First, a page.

The EOS M3 is Canon’s first CSC to be aimed squarely at enthusiast photographers. Andy Westlake finds out whether it hits the mark
Canon EOS M3 – Image quality
This is the first time we’ve seen Canon’s latest 24-million-pixel sensor in action, and on the whole it gives good results. Unlike some other recent high-resolution APS-C sensors, it still uses an anti-aliasing filter, so it doesn’t reach the same heights of resolution, but equally it’s less prone to artefacts.
Noise performance is pretty good, and even ISO 6400 is quite usable, especially if you’re prepared to process from raw. The in-camera processing does a good job of maintaining its vibrant colour output as the ISO is ranged too.
The one area where Canon still lags behind the best in class is dynamic range – don’t expect to be able to push shadows very far without seeing noise. However, on a more positive note we’ve seen no sign of banding when making extreme adjustments in post-processing, which has been a problem with some Canon cameras in the past.
At ISO 100 the EOS M3 resolves around 3000l/ph, which is much what we’d expect from a 24MP sensor with a low-pass filter. Detail is smoothly blurred beyond this point, with no visible moiré or aliasing artefacts. There’s little loss of resolution due to noise at sensitivities up to ISO 800, at it’s only at ISO 1600 that it drops to about 2800l/ph. It doesn’t drop too much further at the highest settings, with about 2600l/ph achieved at ISO 6400, and 2400l/ph at ISO 12800.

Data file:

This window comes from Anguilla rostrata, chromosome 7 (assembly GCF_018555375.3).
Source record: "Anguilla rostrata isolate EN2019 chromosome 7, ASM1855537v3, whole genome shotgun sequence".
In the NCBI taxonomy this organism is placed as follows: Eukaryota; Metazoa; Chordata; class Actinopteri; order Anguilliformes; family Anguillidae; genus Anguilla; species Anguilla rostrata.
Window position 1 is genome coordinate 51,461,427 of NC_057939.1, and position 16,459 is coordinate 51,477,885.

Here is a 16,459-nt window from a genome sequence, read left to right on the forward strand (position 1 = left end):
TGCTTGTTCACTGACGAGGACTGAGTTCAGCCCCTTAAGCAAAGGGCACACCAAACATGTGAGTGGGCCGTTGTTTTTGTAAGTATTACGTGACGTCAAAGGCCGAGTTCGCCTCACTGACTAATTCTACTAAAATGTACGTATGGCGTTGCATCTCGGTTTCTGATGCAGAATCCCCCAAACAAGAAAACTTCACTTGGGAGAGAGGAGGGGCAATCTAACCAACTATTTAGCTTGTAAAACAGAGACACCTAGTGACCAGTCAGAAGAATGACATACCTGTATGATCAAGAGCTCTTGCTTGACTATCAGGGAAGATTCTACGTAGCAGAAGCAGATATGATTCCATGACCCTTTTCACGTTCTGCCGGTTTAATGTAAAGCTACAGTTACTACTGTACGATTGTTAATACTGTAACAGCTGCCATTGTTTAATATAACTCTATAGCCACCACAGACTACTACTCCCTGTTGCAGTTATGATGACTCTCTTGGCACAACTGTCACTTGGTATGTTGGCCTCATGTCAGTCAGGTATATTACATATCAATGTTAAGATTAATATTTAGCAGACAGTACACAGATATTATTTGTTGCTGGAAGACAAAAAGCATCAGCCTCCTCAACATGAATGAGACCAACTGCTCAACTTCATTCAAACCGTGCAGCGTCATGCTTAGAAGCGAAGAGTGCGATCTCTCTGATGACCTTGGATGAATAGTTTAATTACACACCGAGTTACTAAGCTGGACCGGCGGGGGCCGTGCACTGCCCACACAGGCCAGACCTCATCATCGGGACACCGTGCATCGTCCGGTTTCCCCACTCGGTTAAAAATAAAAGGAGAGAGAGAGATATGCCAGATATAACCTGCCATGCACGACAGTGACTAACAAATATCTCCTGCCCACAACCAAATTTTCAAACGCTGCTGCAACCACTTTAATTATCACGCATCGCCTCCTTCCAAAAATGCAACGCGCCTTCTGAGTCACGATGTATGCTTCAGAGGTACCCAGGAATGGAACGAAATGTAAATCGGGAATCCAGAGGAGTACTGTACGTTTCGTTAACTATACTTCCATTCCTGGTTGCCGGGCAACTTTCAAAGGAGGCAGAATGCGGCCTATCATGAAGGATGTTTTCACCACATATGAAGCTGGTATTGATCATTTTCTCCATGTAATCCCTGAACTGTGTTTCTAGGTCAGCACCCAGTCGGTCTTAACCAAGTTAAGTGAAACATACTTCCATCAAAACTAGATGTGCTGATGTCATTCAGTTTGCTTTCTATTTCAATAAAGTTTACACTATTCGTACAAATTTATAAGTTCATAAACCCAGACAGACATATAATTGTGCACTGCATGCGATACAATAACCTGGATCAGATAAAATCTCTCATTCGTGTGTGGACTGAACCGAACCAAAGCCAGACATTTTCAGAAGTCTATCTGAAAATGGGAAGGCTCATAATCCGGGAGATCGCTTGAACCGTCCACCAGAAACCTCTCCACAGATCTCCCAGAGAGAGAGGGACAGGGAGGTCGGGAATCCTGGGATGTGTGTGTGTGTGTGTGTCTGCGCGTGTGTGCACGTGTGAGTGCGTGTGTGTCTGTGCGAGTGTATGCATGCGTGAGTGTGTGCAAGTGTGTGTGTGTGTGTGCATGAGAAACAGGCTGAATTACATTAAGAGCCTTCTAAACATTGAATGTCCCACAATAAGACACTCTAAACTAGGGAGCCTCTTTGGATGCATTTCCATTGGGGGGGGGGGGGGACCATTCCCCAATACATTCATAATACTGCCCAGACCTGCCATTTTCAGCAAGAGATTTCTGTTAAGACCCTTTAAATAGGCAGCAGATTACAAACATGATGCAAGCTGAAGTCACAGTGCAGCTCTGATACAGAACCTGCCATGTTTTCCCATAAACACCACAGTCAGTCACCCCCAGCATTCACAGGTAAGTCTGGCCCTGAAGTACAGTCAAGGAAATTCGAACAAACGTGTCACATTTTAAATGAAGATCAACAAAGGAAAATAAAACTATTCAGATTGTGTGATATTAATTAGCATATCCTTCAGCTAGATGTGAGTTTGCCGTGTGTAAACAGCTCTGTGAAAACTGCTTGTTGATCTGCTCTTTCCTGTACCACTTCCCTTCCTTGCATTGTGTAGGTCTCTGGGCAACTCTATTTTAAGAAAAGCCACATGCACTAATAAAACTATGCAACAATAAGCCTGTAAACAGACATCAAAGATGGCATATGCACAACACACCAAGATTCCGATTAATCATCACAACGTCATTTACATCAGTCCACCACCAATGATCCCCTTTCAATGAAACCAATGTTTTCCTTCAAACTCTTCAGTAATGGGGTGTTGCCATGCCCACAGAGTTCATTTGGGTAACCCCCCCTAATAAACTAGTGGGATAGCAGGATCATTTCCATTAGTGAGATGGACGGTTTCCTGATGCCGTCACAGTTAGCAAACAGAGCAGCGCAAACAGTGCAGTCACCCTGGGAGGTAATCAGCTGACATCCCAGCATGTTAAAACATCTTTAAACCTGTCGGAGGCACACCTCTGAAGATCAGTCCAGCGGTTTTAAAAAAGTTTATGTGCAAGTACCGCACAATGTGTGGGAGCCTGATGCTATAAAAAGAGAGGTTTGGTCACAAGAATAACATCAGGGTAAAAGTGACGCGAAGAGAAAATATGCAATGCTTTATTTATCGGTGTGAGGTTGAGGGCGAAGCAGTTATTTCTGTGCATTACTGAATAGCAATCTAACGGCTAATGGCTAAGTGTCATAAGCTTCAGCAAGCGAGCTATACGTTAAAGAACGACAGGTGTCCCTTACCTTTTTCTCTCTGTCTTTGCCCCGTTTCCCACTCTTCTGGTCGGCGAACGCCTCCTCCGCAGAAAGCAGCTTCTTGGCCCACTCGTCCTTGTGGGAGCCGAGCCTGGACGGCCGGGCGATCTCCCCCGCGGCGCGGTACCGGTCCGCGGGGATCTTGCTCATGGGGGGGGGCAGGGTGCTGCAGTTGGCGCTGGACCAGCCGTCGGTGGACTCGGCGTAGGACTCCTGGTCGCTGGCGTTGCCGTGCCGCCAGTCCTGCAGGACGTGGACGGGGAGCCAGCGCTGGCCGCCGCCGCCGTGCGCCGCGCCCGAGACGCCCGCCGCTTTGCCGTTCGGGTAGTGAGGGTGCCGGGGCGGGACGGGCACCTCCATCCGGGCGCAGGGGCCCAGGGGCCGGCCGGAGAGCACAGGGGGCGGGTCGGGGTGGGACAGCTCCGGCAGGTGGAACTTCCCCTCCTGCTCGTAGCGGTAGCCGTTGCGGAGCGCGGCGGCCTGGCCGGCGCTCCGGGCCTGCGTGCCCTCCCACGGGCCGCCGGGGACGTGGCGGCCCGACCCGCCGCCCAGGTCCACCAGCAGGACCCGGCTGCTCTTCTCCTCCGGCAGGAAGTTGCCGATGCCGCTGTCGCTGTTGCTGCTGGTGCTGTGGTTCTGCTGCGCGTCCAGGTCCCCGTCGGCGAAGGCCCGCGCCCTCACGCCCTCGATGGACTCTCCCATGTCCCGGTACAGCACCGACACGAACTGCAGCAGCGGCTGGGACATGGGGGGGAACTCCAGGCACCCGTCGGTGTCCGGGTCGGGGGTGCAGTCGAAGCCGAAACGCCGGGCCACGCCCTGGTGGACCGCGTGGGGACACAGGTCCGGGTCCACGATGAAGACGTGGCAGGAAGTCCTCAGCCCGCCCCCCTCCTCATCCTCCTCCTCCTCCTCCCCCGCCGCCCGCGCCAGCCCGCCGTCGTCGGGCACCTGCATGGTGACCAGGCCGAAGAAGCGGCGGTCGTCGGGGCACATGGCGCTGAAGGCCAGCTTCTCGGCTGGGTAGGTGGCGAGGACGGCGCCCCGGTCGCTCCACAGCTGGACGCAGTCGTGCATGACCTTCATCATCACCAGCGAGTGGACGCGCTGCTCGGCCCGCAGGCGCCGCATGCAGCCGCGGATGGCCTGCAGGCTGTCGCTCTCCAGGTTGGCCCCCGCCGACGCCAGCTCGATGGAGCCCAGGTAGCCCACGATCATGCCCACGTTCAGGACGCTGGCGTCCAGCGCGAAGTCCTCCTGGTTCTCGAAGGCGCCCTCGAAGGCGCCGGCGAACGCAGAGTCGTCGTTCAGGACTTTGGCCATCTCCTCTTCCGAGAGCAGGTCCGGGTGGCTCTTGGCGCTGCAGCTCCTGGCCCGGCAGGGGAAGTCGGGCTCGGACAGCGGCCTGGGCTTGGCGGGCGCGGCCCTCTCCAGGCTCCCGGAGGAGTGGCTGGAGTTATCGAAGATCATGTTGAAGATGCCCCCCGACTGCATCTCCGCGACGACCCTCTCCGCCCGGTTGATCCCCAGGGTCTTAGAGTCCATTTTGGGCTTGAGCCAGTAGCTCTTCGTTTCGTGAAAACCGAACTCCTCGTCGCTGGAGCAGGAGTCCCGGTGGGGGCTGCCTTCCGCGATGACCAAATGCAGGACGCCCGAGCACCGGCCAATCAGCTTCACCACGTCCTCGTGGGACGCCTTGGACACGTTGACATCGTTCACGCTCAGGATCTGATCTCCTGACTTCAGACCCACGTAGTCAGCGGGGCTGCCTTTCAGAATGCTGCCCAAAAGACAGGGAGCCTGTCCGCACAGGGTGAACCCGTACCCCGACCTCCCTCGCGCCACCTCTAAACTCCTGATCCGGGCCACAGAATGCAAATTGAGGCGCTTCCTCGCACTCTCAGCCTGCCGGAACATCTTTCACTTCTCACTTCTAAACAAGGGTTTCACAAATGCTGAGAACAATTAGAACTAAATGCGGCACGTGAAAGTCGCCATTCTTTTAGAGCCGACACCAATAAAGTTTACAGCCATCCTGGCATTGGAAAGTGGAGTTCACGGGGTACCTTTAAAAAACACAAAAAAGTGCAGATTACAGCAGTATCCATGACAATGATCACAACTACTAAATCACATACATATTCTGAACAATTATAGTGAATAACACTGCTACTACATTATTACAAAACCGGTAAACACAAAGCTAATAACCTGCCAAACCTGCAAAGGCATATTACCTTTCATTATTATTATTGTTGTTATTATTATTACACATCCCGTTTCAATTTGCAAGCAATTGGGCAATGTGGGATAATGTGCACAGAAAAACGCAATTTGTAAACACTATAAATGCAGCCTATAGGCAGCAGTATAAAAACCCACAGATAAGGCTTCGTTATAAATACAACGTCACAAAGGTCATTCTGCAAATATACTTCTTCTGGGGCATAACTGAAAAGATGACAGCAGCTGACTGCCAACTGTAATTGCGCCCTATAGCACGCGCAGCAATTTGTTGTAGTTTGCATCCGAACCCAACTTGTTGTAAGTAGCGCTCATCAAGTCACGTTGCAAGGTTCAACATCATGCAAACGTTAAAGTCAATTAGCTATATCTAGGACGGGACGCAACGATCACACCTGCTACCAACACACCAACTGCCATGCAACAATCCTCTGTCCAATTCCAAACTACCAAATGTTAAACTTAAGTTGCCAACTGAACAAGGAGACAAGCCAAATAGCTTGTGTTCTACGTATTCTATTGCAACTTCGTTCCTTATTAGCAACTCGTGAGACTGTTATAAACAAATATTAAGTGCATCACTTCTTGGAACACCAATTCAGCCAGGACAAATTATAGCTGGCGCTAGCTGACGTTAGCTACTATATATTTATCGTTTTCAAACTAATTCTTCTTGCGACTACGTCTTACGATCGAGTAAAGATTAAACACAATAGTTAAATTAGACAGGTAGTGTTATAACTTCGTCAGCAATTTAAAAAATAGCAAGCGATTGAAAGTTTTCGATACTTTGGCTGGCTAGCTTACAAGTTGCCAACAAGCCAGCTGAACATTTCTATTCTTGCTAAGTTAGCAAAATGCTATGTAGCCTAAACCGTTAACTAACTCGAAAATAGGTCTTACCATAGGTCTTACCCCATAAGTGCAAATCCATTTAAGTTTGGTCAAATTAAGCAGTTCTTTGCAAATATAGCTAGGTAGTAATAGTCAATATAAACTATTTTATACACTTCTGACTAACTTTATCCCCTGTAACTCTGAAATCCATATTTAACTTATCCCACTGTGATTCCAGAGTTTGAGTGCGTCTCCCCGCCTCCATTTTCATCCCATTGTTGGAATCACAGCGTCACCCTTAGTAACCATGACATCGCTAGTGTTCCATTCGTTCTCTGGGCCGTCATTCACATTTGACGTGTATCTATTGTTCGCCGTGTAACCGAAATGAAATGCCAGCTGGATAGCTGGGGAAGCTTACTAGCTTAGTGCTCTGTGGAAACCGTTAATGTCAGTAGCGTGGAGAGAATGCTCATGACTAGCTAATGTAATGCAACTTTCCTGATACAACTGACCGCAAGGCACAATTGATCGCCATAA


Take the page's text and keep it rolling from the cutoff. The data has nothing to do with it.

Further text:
Below are 100% crops taken from our resolution test chart, shot in raw and converted using Adobe Camera Raw 8.0 with default noise reduction parameters. The black arrow marker represents our estimate of the extinction resolution at each ISO. Multiply the marked numbers by 200 to give the resolution in lines/picture height.